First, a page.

From my first bit of exposure, the answer is almost — and that’s pretty great. The first visual impression (it’s just a big iPod Touch!) is seriously misleading. Until you actually hold it and interact with it, you can’t appreciate how its scale makes the iPad a different animal from the iPhone and the Touch. There’s something about the size and interface that engages you almost primally in reading, viewing video, web browsing, playing Scrabble and other activities. The iPad points to a Third Way — sitting in between the phone and the laptop — of interacting with information.
The other constant is speed. Like other mobile devices, there’s no waiting time to get up and running; it’s virtually instant-on. And with its custom-designed A4 chip powering things, iPad apps run much zippier than what you’d see with the iPhone.
Like everyone else, I rushed to see how the iPad would perform some specific tasks.
First, browsing. Steve Jobs promised that Safari on the iPad would be the best browsing experience ever. It’s hard to give it that distinction when it doesn’t run Flash, the technology behind a lot of web video and animation. I also miss tabs. That said, the techniques that work well to allow the iPhone to smoothly surf the Web really shine on the bigger screen here.
Watching video is terrific. Settling on the couch with a good movie in your lap is now as natural as nestling in with a book. (Though by the end of a two-hour movie, the iPad — even at a pound-and-a-half — begins to feel a bit heavy.) I can’t wait to take this on a plane loaded with movies. Even better if the plane has Wi-Fi, since the iPad NetFlix app provides customers with a library of great instant movies. I watched The September Issue using that app last night, and was impressed that it ran smoothly even with a relatively weak Wi-Fi signal.
As a Kindle aficionado I was curious to see how the iPad stacked up to Amazon’s device as an e-reader. The answer: Pretty well. Newspapers, of course, are a natural, and the New York Times, Wall Street Journal, Reuters and USA Today are all taking a step toward Minority Report–style living newspapers, where a touch expands a story or starts up video. (That’s much better than Kindle’s clunky newspaper navigation.) Using the familiar conventions of the iTunes store, the iBooks store made it easy to buy a virtual book, though many best-sellers cost more on Apple’s store than Amazon’s.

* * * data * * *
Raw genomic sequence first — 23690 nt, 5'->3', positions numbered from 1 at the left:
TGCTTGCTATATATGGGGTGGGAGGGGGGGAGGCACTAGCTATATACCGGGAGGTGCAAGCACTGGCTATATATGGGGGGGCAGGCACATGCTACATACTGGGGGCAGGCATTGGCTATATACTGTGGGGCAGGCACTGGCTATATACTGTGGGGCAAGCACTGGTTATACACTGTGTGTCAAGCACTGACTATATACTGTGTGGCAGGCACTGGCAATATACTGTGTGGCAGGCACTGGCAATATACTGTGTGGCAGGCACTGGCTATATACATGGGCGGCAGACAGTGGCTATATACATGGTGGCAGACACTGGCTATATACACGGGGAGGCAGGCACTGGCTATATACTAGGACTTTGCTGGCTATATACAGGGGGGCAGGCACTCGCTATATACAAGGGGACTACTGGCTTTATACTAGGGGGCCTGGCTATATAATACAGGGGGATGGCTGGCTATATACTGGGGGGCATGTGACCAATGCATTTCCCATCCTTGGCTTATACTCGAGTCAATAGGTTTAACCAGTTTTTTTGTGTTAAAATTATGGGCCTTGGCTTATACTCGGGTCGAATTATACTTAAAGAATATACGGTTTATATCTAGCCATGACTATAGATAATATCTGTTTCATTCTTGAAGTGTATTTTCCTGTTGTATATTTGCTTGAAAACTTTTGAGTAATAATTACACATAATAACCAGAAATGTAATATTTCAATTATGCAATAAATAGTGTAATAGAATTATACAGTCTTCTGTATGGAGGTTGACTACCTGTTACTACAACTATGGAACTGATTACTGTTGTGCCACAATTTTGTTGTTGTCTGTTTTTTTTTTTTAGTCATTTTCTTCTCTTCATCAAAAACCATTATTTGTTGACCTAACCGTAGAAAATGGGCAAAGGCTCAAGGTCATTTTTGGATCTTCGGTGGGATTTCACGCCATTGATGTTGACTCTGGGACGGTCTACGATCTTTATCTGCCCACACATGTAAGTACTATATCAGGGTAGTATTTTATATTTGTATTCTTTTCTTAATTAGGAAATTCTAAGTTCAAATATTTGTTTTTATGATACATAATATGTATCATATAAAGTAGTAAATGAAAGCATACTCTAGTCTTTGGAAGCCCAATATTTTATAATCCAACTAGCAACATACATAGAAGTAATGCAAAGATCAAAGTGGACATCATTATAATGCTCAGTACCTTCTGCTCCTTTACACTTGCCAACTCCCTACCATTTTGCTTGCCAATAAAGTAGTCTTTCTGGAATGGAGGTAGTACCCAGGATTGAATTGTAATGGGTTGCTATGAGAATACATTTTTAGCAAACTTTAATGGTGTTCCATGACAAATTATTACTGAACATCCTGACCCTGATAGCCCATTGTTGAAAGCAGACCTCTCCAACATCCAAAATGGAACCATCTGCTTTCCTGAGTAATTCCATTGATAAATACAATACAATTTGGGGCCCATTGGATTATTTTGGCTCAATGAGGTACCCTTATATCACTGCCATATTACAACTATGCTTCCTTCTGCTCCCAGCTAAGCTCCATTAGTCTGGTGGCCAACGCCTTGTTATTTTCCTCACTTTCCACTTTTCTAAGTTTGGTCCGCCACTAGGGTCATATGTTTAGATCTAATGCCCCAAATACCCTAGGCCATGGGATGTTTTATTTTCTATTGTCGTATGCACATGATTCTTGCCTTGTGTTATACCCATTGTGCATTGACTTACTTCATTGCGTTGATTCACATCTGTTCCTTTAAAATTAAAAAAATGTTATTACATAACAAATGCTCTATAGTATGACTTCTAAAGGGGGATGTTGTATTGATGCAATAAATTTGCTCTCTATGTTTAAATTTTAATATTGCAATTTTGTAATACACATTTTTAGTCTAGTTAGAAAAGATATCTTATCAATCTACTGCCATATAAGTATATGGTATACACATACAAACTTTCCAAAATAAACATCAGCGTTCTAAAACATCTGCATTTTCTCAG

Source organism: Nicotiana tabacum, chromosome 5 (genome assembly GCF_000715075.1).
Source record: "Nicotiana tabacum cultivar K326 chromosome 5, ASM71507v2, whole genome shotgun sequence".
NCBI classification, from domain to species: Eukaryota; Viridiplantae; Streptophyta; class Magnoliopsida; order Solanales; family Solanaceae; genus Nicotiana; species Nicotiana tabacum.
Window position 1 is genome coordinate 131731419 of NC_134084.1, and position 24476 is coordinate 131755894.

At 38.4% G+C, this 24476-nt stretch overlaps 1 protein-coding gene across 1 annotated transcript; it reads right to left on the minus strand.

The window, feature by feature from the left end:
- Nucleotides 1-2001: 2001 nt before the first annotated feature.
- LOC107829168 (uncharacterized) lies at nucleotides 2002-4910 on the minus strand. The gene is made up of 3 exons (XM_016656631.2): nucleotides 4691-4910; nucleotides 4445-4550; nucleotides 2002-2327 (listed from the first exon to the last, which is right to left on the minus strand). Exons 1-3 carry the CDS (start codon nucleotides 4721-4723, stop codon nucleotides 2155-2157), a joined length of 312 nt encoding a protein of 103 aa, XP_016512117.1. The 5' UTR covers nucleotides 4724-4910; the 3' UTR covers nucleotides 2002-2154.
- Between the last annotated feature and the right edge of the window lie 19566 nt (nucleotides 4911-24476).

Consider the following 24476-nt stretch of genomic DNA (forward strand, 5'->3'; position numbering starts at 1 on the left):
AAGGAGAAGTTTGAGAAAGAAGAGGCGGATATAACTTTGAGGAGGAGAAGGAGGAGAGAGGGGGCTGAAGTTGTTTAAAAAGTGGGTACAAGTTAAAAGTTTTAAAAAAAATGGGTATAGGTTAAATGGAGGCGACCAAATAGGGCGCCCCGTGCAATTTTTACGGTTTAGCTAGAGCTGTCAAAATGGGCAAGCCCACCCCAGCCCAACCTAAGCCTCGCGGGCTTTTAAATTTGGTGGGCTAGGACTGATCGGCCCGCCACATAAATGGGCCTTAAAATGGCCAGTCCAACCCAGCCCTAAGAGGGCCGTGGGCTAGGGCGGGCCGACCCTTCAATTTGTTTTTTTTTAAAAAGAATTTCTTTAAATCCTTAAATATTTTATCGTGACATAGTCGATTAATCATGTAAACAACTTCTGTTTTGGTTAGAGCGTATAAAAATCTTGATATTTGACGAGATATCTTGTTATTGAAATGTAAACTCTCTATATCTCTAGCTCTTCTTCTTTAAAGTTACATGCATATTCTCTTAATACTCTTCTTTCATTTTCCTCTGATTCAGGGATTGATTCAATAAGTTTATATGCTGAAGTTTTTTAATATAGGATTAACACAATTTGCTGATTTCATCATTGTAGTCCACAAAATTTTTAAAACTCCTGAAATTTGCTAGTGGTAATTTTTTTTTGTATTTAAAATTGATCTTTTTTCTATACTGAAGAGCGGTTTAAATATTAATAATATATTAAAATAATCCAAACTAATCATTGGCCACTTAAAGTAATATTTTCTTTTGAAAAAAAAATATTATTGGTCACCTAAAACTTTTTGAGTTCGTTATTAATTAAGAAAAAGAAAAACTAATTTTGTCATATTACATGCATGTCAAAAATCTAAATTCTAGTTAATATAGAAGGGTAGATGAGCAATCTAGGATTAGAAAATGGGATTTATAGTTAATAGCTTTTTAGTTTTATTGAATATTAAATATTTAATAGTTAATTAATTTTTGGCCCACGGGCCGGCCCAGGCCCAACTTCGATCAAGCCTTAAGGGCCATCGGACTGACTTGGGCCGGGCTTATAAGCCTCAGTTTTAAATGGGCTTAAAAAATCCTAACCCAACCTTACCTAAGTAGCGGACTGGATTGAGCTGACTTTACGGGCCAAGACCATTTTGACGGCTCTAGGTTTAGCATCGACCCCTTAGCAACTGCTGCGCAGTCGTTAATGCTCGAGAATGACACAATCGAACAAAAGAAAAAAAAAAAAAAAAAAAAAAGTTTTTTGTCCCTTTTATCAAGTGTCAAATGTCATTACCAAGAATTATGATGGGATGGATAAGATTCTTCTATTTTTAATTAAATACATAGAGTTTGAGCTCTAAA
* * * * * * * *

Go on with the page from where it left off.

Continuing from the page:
Apple has added some welcome innovations to the reading process, like a scroll bar that makes it easier to zip through chapters. Pages turn really fast. And the backlit screen makes the pages themselves clearer. But I’m not sure whether the backlighting is a plus — I found it easier to read with the brightness turned halfway down. After a bunch of long novels I’ll figure out whether or not backlighting in “ludic reading” situations (intense, lengthy sessions) really does strain the eyes more than the Kindle’s screen does, as some have claimed.
It’s also clear that the iPad is well-positioned as a game platform. So far, some of the strongest games are those that use the touch functions and the accelerometers to bring traditional games into the digital world. I quickly got hooked on Labyrinth 2, which makes the iPad into a virtual wooden box that you balance to keep marbles from falling into holes in a maze.
In some ways it is just a larger iPhone, and apps on the former work on the iPad, but can be blurry when blown up to full size. But by expanding iPhone-sized applications, it creates a new paradigm: paper that’s alive. A good example of this is the iPad Maps application. It’s revelatory to see how much better Google-powered and Apple-enhanced Maps work when you don’t have to squint (as with a phone) or hold a clunky laptop.